Technology

From office to community

My blogs regularly follow nice comments or questions. Last week, I was asked whether I ever paid attention to the concept community in relation to the changing working environment. Earlier I wrote about ‘The End of the 9 – 5 Job’ and about ‘ The New Work ‘. Also, ” Before and After the Cloud ” was about the changes in our daily working environment. But workplace transformation is still a topical development.

Looking back to 1997, now twenty years ago, my own workplace did not change much. I already had a mobile phone, a business laptop and a private PC and with the Netscape browser we surf the internet. In addition to a corporate email address, I had a personal email address and even an email address in the cloud: hotmail . I also worked a lot at home like many colleagues with me. So well, how much is the workplace actually changed for me?

Time ahead

Of course, the IT world went ahead – sometimes even far ahead – on general development. The firstmobile phone call was conducted on April 3, 1973, but the mobile phone has not really entered the company until the beginning of this century. Around 2000, Nokia – certainly for Europe – was the company that made the mobile phone a common utility. And the 2007 iPhone only took care of the actual digitization of telephony and integration with the Internet. The first email was sent in 1971, but the social use of e-mail only broke around the same turn of the century. And then the first social media platforms also emerged.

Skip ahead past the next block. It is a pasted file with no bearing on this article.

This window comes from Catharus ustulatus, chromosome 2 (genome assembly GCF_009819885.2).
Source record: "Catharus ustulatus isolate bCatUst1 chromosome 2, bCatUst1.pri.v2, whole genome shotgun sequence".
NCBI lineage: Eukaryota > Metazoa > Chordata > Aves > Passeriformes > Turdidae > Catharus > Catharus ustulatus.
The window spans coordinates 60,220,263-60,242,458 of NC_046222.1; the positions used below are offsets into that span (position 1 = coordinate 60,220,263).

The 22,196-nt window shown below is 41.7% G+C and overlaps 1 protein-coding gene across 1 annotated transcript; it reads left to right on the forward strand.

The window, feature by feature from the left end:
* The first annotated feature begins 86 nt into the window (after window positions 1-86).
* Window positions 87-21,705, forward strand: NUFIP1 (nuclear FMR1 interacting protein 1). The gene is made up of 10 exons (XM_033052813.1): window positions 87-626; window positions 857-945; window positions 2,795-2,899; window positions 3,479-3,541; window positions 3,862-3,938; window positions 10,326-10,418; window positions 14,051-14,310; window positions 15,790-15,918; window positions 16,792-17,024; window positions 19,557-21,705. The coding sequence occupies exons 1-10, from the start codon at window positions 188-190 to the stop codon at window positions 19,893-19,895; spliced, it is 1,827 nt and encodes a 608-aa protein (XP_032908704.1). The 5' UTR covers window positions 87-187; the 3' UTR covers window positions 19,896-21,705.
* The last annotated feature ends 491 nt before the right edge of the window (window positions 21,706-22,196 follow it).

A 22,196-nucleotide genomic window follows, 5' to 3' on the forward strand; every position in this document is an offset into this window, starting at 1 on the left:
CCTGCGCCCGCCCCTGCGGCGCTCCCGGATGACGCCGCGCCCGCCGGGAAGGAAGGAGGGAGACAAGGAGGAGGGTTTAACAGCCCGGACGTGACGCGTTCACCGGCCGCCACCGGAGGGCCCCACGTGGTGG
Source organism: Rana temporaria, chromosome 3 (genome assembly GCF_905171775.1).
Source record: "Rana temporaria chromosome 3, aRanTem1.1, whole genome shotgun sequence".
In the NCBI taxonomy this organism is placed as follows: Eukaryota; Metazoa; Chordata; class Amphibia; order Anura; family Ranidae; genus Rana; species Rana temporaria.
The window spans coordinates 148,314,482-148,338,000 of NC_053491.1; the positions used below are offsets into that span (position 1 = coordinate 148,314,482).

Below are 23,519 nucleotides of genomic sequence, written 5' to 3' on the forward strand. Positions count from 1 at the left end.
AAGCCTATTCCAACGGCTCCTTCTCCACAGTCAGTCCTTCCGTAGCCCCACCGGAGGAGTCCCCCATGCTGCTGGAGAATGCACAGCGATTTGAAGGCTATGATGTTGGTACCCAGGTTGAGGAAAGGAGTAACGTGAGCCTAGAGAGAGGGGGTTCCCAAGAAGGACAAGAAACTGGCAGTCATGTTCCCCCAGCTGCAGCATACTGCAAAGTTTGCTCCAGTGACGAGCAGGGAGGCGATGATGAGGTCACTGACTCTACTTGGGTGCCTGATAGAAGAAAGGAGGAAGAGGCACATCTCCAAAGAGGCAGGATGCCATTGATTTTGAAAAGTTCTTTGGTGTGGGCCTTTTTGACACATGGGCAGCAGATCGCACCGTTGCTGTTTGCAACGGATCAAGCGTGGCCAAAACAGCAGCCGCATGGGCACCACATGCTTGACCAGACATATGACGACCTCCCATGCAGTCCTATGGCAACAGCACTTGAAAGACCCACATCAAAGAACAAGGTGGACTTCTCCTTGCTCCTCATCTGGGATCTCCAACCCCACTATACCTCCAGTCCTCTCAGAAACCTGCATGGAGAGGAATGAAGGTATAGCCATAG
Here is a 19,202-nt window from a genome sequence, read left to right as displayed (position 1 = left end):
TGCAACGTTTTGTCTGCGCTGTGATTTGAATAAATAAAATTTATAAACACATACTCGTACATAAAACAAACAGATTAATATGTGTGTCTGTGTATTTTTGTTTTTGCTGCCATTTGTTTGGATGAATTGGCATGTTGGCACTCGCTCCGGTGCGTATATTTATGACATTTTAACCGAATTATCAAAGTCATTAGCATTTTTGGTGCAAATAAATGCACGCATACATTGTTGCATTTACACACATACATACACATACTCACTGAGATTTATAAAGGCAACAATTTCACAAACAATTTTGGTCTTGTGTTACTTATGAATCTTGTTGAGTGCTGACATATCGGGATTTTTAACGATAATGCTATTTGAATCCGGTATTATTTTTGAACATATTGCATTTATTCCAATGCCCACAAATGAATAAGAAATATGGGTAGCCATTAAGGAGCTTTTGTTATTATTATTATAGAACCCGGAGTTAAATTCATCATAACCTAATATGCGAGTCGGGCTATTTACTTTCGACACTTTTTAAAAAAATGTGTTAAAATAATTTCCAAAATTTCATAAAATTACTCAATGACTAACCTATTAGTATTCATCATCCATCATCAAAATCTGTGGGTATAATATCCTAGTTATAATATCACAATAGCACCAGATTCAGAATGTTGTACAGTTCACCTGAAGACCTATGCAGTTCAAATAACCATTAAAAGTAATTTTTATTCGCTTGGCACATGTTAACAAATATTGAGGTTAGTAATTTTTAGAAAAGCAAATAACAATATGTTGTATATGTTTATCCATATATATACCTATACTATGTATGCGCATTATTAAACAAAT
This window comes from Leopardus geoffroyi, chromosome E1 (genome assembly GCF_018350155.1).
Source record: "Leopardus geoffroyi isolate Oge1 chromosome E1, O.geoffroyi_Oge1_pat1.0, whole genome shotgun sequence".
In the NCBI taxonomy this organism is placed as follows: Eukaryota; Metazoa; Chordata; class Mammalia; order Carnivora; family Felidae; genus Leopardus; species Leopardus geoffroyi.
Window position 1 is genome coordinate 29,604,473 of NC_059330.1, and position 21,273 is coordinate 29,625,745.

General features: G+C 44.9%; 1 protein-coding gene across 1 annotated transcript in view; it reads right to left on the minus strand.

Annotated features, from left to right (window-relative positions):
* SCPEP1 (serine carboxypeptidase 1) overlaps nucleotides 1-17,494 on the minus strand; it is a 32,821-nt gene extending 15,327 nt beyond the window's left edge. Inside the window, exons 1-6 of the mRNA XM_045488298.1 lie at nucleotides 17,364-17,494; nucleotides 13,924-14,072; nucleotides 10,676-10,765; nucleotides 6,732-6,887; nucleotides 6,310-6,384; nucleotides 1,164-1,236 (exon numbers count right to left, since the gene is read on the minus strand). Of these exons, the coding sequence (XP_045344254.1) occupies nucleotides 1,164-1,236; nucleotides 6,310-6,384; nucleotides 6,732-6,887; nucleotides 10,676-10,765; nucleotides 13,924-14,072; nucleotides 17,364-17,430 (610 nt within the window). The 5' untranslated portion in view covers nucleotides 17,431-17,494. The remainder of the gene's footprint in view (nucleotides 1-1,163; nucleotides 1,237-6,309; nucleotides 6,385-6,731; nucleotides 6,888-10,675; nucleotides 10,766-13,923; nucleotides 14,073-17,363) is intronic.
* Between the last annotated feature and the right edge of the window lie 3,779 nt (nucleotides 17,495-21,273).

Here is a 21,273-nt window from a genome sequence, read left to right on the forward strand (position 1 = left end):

But until 2010 most business workplaces did not change so quickly. ‘Old-fashioned’ agencies with desktop computers and laptop computers. And for corporate mail and files, you must log in to the office at the office. Getting these files from home was (and sometimes even!) Not yet possible for many organizations. So you could not work without coming to your physical workplace. How digital you were further.

Pioneers

Of course there were pioneers in the field of workplace change. The new work we mentioned and insurer Interpolis had already run serious projects in 2001 . The company first developed a headquarters without permanent workplaces in 1996, a novel for that time. This innovation soon created the idea that if someone does not have a permanent workplace, he or she can also “telewerken”. And in 2001, Interpolis created 350 workforce workers at home workplaces.

Actually, Bill Gates’s executive email of May 19, 2005 was the source of the term ‘new work’. Later that year, the first conferences were held in the Netherlands on this transformation of the workplace. A well-known foreman was Erik Veldhoen who contributed much to this new thinking with his book ‘the Art of Working’ from 2005. In his later book You-Topia, in 2010, from his previous experiences, he described the impact of the digital revolution on our work and our environment.

Digital workplace

A digital workplace does not have a physical location. You do not come to the office anymore to work because you can work everywhere. At least for employees who do a large number of digital executables in their workplace. In the nursing home, in the catering industry or when performing a stage or piece of music, the workplace is still physically determined. But in the world, digital possibilities for change and automation of activities are also possible.